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“There’s excitement in the air,” said Cambridge House International founder Joe Martin. That’s the mood he senses as junior explorers emerge from the downturn. And certainly optimism was evident on June 14 as more than 450 people converged on the Vancouver Commodity Forum for an afternoon of expert talks amid a showcase of two dozen companies. Keynote speakers included Martin, Chris Berry of the Disruptive Discoveries Journal, Jon Hykawy of Stormcrow Capital, John Kaiser of Kaiser Research Online and Stephan Bogner of Rockstone Research.
Lithium, not surprisingly, stood out as a commodity of interest. While cautioning against over-enthusiasm for the exploration rush, Berry and Hykawy each affirmed the need for juniors to find new sources of the metal. Cobalt and scandium featured prominently too, as did other commodities including what Kaiser called “the weird metals”—lesser known stuff that’s vital to our lives but threatened with security of supply.
Kaiser also noted he was addressing a crowd larger than his last PDAC audience, another indication that “we’ve turned the corner.”
Attendees also met and mingled with company reps. Potential investors learned about a wide gamut of projects aspiring to meet a growing demand for necessities, conveniences and luxuries.
Presented by Zimtu Capital TSXV:ZC, the forum’s success will make it an annual event, said company president Dave Hodge. Berry emceed the conference, holding the unenviable task of “making sure Dave stays well-behaved.”
Read interviews with keynote speakers:
Meet the companies
Most companies were core holdings of Zimtu, a prospect generator that connects explorers with properties and also shares management, technical and financing expertise. Zimtu offers investors participation in a range of commodities and companies, including some at the pre-IPO stage.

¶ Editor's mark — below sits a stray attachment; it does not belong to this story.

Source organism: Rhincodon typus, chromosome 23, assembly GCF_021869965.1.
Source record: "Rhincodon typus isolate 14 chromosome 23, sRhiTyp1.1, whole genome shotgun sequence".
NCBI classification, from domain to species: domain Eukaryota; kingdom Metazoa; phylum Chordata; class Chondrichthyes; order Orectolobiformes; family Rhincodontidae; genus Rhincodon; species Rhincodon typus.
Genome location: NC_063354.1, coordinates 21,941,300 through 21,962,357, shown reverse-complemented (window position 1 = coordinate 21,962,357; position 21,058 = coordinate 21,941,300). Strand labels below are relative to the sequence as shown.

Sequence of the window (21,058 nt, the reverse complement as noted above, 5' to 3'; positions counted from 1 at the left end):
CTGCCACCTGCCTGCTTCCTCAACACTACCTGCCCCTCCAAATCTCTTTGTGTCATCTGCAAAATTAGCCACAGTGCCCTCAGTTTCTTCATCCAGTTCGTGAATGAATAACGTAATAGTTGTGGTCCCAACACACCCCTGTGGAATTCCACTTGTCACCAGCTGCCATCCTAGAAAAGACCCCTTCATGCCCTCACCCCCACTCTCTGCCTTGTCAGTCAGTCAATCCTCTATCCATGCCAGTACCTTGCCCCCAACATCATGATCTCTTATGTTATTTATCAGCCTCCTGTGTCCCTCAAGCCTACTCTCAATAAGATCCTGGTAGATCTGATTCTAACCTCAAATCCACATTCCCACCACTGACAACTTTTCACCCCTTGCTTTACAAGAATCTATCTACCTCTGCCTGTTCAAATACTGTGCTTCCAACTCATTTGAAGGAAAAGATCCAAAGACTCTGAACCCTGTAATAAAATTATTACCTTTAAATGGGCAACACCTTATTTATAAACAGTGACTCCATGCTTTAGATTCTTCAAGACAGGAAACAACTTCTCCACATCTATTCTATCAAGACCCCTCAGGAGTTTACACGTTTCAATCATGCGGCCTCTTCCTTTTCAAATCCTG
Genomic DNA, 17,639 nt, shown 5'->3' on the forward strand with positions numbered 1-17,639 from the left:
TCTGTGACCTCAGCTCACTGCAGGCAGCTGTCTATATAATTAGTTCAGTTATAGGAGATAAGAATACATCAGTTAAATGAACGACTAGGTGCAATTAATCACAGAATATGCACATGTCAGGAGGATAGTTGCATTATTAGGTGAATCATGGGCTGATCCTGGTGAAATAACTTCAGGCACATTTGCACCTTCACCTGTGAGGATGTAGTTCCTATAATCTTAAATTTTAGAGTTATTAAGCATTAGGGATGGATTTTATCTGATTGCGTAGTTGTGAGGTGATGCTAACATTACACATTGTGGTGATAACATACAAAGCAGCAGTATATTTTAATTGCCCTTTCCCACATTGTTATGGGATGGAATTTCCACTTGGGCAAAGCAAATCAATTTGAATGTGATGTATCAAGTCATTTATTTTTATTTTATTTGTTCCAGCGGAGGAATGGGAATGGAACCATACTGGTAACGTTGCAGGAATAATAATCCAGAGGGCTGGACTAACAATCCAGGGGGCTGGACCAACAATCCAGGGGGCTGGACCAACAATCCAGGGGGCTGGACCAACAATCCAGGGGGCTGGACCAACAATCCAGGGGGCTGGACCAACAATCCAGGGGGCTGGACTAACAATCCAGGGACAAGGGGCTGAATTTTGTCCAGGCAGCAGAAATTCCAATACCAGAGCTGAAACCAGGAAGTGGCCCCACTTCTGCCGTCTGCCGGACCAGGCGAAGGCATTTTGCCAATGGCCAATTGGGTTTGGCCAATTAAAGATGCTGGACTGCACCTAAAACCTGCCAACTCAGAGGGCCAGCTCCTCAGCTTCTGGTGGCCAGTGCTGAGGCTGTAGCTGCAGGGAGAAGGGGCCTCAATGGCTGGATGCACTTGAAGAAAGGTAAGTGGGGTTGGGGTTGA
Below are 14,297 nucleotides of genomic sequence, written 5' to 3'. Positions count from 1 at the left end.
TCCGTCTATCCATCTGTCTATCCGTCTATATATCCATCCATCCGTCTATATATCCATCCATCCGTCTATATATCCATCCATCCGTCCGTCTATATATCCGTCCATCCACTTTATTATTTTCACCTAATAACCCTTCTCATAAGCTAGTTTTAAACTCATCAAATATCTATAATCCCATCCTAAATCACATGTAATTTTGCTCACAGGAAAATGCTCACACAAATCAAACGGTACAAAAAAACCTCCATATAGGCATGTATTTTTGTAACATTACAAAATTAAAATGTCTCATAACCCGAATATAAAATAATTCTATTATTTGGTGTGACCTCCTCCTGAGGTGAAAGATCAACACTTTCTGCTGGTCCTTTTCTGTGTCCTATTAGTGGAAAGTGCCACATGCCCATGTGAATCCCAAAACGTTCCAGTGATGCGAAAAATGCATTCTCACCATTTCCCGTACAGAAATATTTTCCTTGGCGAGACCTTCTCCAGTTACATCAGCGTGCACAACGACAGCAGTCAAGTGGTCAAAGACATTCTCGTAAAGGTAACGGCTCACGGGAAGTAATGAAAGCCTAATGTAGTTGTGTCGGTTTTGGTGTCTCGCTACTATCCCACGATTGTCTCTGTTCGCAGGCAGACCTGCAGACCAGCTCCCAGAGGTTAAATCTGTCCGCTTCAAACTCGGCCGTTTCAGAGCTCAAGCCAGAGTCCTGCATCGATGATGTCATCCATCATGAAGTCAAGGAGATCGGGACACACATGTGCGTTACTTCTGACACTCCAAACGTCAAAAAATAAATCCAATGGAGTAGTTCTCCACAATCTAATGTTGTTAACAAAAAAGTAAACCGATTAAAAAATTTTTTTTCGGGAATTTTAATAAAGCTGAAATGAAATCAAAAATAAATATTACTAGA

After sampling high-grade lithium on its Hidden Lake project in the Northwest Territories earlier this month, 92 Resources TSXV:NTY plans to return in mid-July for a program of mapping, exposing spodumene-bearing pegmatite dykes, and channel sampling. The company closed the final tranche of a private placement totalling $318,836 in April. Hidden Lake’s located near Highway 4, about 40 kilometres from Yellowknife and within the Yellowknife Pegmatite Belt.
With one of the Athabasca Basin’s largest and most prospective exploration portfolios, ALX Uranium TSXV:AL has a number of projects competing for flagship status. Among them is Hook-Carter, which covers extensions of three known conductive trends, one of them hosting the sensational discoveries of Fission Uranium TSX:FCU and NexGen Energy TSXV:NXE. ALX’s strategic partnership with Holystone Energy allows that company to invest up to $750,000 in ALX and retain the right to maintain its ownership level for three years. ALX closed a private placement first tranche of $255,000 last month, amid this year’s busy news flow from a number of the company’s active projects.
Arctic Star Exploration TSXV:ADD boasts one of northern Canada’s largest 100%-held diamond exploration portfolios. Among the properties are the drill-ready Stein project in Nunavut and others in the Lac de Gras region that’s the world’s third-largest diamond producer by value. North Arrow Minerals TSXV:NAR holds an option to earn up to 55% of Arctic Star’s Redemption property.